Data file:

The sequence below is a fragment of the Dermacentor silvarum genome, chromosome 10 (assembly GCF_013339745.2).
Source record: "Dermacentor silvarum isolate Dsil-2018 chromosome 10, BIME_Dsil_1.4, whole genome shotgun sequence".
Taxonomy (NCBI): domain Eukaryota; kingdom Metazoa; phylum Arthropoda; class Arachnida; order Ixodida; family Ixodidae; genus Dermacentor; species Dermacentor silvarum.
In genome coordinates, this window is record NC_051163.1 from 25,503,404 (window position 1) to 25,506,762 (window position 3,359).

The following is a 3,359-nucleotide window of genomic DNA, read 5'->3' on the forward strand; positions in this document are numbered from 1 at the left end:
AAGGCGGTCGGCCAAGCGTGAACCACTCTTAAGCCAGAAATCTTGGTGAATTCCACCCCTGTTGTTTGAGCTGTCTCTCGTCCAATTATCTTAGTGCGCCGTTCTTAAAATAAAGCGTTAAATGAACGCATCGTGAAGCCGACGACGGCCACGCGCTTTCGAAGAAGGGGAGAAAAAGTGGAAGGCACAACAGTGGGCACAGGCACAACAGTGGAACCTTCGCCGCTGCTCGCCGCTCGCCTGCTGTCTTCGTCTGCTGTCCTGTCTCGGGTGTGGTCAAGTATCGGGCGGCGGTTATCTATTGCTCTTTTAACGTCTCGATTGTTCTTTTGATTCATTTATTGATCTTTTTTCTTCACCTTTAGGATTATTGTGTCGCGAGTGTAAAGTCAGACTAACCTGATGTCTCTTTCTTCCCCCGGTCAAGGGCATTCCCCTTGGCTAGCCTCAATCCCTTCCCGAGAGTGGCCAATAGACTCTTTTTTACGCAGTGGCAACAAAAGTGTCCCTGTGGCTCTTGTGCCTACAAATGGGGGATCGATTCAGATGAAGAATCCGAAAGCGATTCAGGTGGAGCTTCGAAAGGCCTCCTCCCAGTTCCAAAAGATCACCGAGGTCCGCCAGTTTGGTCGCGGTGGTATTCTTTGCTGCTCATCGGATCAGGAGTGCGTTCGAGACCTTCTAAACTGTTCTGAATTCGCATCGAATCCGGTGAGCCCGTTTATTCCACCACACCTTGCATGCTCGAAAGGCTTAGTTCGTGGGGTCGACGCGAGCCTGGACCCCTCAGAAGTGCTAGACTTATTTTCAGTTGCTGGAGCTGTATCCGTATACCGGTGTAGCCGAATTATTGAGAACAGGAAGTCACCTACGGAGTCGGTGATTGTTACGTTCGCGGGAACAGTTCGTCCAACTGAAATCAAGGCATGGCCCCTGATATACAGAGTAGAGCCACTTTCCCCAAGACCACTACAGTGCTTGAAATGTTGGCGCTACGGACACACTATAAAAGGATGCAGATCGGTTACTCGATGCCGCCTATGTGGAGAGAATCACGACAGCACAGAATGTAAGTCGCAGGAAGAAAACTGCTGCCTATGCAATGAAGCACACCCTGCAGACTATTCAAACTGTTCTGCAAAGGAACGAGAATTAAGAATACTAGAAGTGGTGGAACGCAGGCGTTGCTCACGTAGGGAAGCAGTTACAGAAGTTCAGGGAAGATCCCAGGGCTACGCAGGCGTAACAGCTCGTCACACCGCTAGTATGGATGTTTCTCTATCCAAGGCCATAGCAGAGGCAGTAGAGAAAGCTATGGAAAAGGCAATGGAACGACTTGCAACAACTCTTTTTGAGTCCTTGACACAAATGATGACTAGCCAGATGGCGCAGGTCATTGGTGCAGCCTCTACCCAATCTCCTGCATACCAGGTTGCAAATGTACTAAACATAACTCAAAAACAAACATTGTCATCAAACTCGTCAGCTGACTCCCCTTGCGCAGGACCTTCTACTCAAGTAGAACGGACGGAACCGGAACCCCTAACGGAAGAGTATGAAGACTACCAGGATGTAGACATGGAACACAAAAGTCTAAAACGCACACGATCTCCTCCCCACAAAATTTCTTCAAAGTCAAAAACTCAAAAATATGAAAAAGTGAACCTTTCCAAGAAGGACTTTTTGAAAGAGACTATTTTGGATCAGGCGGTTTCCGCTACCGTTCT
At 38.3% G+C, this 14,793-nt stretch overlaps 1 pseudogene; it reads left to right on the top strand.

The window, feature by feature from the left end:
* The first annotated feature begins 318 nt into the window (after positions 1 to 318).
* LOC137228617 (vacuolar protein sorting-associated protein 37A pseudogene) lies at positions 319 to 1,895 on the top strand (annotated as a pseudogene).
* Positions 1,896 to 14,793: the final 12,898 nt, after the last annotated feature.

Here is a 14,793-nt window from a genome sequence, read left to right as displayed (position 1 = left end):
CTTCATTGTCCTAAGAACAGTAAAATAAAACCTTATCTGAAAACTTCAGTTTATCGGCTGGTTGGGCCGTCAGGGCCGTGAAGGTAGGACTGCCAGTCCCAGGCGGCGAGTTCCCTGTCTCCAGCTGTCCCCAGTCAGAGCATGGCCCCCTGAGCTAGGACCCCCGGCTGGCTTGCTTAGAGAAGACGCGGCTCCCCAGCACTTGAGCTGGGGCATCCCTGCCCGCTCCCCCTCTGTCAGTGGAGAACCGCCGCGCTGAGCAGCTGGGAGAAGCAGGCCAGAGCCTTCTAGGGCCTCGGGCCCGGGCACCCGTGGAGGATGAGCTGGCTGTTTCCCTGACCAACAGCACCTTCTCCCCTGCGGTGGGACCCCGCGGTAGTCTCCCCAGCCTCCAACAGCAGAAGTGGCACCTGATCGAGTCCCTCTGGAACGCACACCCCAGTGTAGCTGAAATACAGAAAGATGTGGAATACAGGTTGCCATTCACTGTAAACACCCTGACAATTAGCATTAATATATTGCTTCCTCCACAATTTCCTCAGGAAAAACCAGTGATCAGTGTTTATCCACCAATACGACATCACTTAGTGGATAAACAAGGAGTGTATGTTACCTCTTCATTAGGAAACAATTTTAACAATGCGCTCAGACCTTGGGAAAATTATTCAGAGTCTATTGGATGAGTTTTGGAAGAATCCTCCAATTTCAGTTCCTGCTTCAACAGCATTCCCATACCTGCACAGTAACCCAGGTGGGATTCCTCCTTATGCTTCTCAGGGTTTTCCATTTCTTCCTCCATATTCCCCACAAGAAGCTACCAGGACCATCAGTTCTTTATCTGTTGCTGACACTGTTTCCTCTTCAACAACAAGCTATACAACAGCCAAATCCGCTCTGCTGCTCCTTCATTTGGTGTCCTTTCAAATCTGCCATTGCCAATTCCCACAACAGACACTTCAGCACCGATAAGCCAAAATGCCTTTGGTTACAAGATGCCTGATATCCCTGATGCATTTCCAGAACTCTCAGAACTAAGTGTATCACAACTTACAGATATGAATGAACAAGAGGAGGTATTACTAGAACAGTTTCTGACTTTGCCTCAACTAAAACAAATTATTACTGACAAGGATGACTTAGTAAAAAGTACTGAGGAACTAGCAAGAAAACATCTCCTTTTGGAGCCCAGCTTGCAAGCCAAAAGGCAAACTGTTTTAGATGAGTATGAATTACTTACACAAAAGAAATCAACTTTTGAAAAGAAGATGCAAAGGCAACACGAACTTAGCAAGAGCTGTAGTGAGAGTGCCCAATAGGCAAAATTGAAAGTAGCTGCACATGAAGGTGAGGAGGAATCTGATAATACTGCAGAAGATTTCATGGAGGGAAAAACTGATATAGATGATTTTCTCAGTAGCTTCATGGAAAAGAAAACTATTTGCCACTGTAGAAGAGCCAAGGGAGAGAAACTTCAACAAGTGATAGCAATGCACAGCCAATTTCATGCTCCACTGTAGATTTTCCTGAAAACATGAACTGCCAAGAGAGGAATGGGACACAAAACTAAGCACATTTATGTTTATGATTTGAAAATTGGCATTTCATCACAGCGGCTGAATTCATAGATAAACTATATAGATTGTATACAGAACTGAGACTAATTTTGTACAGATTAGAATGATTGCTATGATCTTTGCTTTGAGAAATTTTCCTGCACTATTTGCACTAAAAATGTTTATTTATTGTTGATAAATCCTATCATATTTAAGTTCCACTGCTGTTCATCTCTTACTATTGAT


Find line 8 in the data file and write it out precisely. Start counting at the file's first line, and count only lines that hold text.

The window, feature by feature from the left end: